• Players are rewarded for attacking as fast as possible, meaning that mashing Light attacks is the best strategy to generate the most value out of his passive.

  • Quin: Hitting at least one enemy with a Light (5%) or Heavy (10%) attack generates Heat. Whenever the character uses an Ability, spend all of your Heat to increase its damage by 1% for every point spent.

    • Instead, players are rewarded for mixing their combo up to maximize generating and spending their Heat resource to deal maximum damage.


My team and I originally designed this game idea to give each player a different experience based on their preferred playstyle. However, with the original design philosophy we had for the Ability and Combo systems, it meant that differing playstyles was only determined by the unique character you played. In the case of our contest submission, that would mean only two playstyles. That's where the "Progression system" comes in.

Originally, our game had very few stats shared amongst each character: Health, Armor, and Experience. The former two could only be improved by leveling.


Inspired by DOTA 2's attributes, I decided to add Strength, Dexterity, Intelligence, and Vitality to each character. These new stats could be influenced by leveling up (allowing the Player to allocate a point to a stat of their choice) or by equipping items.

These attributes serve two purposes that greatly improve playstyle variety:

  1. Each attribute raises other certain character stats. For example, each point of Strength increases the character's Attack by 3 and Health by 2, while Dexterity raises the character's Attack by 2 and Attack Speed by 3%.

  2. Abilities can improve based on their attributes' scaling, seen in the tooltip examples below. Generally, each attribute has an average efficiency per point at which they affect an Ability's values. This meant that our designers could quickly reference them so that our values were more balanced in the first iteration.


This Ability uses only a single attribute to scale its damage: for every 1 point of Intelligence the character has, increase the damage of this Ability by 8.


But Abilities can scale with any attribute that the designers can tweak easily, as seen in this second example.

Now, Players can have more deliberate choices over the way they play the game that extends past just which character they've chosen -- Even though Elron is great with Dexterity, the Player could put their points into Intelligence to greatly increase the damage of his Abilities or Strength for a more rounded build. Despite the added complexity (for both player onboarding and programming work load), it was actually a very quick and efficient implementation that was well received from our play testers!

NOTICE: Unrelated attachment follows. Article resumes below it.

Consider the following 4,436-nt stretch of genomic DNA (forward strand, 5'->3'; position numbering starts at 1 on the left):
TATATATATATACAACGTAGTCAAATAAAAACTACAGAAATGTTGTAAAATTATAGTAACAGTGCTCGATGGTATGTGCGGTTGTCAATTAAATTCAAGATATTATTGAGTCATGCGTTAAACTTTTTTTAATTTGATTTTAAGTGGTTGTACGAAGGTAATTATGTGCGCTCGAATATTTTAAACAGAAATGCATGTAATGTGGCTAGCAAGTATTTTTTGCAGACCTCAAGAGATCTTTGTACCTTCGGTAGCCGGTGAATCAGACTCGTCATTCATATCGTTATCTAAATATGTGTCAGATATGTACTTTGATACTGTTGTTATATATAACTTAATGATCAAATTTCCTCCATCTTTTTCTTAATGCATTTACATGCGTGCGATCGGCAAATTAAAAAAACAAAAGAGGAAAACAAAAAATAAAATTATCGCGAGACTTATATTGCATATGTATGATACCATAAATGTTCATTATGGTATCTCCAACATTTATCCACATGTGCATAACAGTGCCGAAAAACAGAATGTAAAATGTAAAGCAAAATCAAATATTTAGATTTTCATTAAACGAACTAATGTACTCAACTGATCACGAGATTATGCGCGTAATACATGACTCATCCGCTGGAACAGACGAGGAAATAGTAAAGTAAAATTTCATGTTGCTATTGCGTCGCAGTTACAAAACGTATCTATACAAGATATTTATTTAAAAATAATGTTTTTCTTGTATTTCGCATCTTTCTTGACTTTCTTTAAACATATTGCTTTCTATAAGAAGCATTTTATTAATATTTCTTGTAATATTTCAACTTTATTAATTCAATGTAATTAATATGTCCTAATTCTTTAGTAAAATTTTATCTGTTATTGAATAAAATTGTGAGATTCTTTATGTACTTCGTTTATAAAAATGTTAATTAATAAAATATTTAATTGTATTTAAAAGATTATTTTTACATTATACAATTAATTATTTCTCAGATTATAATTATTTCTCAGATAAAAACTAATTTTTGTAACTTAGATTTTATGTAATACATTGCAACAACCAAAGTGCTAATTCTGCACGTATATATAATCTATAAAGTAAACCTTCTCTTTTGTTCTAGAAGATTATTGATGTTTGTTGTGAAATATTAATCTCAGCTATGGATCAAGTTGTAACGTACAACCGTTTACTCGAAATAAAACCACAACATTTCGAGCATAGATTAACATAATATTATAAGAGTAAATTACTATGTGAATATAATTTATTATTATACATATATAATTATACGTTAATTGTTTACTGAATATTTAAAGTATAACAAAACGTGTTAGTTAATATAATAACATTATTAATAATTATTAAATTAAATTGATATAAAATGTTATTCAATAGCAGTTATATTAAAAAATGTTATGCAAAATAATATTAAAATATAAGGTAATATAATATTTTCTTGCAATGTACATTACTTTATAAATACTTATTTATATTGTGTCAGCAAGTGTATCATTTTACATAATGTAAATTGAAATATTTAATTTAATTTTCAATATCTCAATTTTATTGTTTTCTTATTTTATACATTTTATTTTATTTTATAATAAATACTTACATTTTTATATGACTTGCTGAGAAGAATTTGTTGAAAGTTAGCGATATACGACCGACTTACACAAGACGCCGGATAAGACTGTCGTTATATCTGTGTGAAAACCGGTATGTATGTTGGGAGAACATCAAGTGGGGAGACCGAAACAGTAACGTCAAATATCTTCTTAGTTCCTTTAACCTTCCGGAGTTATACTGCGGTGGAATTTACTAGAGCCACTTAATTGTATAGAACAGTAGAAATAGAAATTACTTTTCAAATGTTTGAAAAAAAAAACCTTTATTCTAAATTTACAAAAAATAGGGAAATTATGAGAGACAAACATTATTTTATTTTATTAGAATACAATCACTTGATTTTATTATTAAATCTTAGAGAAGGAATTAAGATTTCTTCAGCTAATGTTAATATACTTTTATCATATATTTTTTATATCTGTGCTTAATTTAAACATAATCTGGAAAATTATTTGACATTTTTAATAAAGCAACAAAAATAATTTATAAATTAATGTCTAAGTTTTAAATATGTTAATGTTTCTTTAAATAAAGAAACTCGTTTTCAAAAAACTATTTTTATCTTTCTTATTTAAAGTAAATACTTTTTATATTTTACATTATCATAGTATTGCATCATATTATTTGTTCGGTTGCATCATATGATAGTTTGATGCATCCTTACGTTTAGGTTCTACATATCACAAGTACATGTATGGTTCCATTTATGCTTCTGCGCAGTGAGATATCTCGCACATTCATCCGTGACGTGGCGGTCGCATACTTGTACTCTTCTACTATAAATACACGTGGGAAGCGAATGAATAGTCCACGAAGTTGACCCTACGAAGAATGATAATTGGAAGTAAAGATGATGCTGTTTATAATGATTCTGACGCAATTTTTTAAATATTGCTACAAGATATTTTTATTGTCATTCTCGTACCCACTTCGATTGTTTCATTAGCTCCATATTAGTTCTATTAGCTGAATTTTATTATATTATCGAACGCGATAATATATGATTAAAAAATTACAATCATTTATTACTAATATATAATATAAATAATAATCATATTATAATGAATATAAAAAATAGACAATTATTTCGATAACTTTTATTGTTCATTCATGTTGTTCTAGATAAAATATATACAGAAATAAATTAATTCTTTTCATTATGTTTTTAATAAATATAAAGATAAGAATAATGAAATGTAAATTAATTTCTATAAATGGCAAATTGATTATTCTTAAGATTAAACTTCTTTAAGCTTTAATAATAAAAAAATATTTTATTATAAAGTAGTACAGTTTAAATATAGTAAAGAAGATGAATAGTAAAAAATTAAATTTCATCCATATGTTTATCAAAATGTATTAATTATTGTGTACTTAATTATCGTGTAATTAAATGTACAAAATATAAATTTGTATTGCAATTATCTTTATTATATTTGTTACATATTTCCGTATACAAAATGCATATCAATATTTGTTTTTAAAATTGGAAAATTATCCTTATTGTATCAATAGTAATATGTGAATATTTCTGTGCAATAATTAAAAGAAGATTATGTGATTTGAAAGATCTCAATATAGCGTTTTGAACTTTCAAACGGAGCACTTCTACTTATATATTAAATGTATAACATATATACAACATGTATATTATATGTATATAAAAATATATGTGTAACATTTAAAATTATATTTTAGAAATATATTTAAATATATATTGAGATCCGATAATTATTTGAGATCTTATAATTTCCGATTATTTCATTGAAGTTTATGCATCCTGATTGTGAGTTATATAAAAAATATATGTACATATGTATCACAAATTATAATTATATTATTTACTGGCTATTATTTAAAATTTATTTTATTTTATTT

These two components together meant that players could play the game without being completely limited to the designers' decisions, and at the same time allow for endless creativity for the designers to shape the personality of our game through the unique characters.


This project was my second chance at creating a month long game with a small team. In all honesty, it was definitely over our scope to design such a complicated game in a short amount of time with the little experience we had with game development and was filled with long crunch periods. However, I was glad I stuck through with the work load because I learned a lot. From better programming patterns and efficient animation workflow to general game design, this was my first experience pouring countless hours into a game I was genuinely excited to learn how to create.

It also taught me just how many features that we had to push aside to maintain an unreasonable scope -- unfinished menus, no sound effects, visual bugs, etc. were all present during the contest. Lack of player onboarding and unfair difficulty was also a big issue when getting fellow game developers at the contest to try out our game.

Another important factor that I learned was understanding which audience that matters the most. Even though we got mostly positive feedback during regular playtests (where play testers could play as long as they wanted), the judges during the contest had less than 5 minutes to try out our game. This meant that they couldn't get into the main gameplay loop due to the difficulty floor, which definitely affected our score.

Despite the many negatives with this project, my team and I managed to win 1st place amongst 20+ other groups which felt incredibly gratifying.


My team and I (on the right) claiming victory


The competition floor, where judges and contestants could try out other teams' games

Anchor About
Anchor Conception
Anchor Abilities
Anchor Progression
Anchor Takeaways